There are dozens of apps and websites available that were created to help people in your exact situation. So much of the success of your co-parenting relationship is dependent on communication, which also happens to be one of the hardest aspects of co-parenting. Using technology can help you and your ex discuss child-related issues. Websites such as Google Calendar can help you keep track of appointments and events for your child. Other companies such as Our Family Wizard have websites and apps to manage almost everything involved in co-parenting, such as parenting time schedules and expenses.

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b2ap3_thumbnail_Aurora-family-law-attorney.jpg-min.jpgNow that the end of fall is nearing, the weeks will start flying by, and the winter holidays will be here before you know it. While this time of the year is for celebrating, it can prove to be a difficult time for many families, especially for children whose parents no longer live together. Every parent wants to spend special days and holidays with their children, but the reality of co-parenting is that there will more than likely be situations in which your children will be with their other parent instead of with you. Parenting time schedules are often different during the holidays, and adjusting them can be difficult. Here are a few common ways parents can split parenting time during the holiday season:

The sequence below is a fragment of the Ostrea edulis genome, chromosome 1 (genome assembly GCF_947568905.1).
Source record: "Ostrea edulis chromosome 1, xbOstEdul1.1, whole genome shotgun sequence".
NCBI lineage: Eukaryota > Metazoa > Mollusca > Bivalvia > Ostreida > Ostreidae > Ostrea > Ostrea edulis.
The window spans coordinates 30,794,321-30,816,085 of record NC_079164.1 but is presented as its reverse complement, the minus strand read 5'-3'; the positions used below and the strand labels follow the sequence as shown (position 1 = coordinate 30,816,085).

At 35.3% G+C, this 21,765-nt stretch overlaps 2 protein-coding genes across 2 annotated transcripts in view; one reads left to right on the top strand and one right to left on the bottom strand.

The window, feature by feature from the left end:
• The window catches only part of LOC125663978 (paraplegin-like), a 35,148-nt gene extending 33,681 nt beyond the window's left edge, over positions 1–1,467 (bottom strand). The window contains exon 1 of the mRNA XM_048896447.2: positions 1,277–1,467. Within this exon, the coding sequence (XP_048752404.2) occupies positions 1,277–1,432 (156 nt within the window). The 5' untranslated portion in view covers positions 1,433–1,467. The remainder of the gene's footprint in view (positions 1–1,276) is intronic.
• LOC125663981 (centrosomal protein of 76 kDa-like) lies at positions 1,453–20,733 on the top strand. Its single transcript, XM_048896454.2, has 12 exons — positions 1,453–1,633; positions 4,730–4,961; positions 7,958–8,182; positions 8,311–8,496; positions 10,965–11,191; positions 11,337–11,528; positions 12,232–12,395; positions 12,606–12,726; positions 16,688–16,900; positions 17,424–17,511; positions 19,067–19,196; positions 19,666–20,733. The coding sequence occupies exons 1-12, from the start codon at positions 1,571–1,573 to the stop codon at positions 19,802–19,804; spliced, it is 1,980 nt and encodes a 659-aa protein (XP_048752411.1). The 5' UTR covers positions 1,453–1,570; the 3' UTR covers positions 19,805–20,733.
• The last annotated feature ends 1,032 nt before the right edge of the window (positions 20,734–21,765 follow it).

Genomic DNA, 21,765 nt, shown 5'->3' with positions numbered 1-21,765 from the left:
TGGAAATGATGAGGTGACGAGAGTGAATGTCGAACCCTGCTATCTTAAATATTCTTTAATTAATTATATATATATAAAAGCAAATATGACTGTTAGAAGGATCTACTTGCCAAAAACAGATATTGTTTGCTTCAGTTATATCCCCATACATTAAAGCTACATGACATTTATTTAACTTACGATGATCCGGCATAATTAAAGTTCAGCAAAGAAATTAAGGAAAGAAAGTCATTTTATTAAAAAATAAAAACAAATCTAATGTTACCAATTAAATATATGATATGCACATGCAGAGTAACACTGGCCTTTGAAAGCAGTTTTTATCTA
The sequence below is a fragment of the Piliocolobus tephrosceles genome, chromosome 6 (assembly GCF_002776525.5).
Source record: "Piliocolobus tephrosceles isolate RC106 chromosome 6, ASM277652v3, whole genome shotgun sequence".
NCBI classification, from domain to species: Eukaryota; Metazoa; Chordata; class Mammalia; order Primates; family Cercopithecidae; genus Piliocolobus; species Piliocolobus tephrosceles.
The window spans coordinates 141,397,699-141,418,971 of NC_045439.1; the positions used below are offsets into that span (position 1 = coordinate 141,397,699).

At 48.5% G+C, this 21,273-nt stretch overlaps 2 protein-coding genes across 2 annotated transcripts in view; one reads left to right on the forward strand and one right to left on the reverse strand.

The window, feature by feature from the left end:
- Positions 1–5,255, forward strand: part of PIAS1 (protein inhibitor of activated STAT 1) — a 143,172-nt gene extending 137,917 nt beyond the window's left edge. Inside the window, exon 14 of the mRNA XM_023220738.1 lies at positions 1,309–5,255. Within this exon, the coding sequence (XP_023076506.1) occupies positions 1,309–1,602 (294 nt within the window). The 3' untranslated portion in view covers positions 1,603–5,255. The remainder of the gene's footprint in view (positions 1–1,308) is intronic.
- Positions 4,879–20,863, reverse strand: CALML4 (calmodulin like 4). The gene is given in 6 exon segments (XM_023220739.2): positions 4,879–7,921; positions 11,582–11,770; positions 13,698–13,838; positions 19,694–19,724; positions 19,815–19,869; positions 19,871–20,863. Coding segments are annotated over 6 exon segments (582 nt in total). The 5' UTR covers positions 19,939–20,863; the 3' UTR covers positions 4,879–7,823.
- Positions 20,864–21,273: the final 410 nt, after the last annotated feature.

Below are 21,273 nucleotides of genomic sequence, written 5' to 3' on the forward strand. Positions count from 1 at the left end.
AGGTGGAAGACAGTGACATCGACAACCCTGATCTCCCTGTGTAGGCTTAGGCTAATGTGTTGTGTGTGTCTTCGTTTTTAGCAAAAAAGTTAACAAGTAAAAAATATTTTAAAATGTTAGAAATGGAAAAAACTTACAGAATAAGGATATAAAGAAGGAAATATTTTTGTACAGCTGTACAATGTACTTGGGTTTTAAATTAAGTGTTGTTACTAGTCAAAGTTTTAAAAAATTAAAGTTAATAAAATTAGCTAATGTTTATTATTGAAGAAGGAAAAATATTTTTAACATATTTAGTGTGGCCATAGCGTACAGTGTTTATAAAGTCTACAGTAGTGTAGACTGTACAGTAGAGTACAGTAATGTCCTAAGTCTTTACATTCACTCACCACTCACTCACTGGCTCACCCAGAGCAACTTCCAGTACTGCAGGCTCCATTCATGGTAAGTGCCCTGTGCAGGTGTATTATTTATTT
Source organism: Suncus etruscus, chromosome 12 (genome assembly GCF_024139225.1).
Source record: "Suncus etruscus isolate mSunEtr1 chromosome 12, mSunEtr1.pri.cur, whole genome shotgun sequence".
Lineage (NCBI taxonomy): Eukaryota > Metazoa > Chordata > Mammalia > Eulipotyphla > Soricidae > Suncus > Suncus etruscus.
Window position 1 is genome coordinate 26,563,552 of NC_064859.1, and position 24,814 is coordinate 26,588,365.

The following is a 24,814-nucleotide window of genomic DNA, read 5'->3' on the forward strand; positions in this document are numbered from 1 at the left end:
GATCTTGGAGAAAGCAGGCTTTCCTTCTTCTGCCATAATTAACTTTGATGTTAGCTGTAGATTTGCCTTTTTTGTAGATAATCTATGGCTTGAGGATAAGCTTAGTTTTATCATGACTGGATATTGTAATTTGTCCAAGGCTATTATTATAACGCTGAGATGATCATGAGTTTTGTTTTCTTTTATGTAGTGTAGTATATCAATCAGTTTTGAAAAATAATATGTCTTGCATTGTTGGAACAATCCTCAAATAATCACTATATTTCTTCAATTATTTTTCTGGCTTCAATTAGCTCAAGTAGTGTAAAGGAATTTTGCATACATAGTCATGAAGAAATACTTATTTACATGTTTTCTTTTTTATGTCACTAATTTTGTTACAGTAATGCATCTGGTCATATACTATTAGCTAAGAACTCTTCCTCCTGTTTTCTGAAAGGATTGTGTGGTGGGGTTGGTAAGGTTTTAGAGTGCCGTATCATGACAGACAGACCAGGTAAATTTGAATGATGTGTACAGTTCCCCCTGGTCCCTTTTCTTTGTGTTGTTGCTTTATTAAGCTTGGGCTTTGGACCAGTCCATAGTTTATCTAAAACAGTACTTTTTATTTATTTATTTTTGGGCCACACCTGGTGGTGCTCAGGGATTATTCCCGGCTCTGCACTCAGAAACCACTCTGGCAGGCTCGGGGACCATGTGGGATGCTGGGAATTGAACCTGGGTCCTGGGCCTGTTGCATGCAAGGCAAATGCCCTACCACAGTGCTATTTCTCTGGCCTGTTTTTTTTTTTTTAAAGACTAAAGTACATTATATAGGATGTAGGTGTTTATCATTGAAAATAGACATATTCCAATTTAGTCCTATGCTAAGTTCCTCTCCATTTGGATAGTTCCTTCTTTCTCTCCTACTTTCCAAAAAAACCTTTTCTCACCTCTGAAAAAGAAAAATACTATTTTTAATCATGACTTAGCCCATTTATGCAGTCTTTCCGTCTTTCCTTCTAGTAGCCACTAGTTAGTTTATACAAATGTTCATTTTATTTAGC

• Change holidays every other year: One of the most common parenting time agreements is having the children spend holidays every other year with each parent. For example, if the kids spend Thanksgiving with their mother this year, then the next year they would spend that holiday with their father. This ensures that not more than one year passes before a parent can spend a holiday with their child.

  • Split the holiday in half: Another popular parenting time agreement during the holidays is to split the day between both parents. This can be beneficial for parents who both want to spend time with their kids on one day, but it also requires proper planning to ensure each parent actually has adequate time with the children.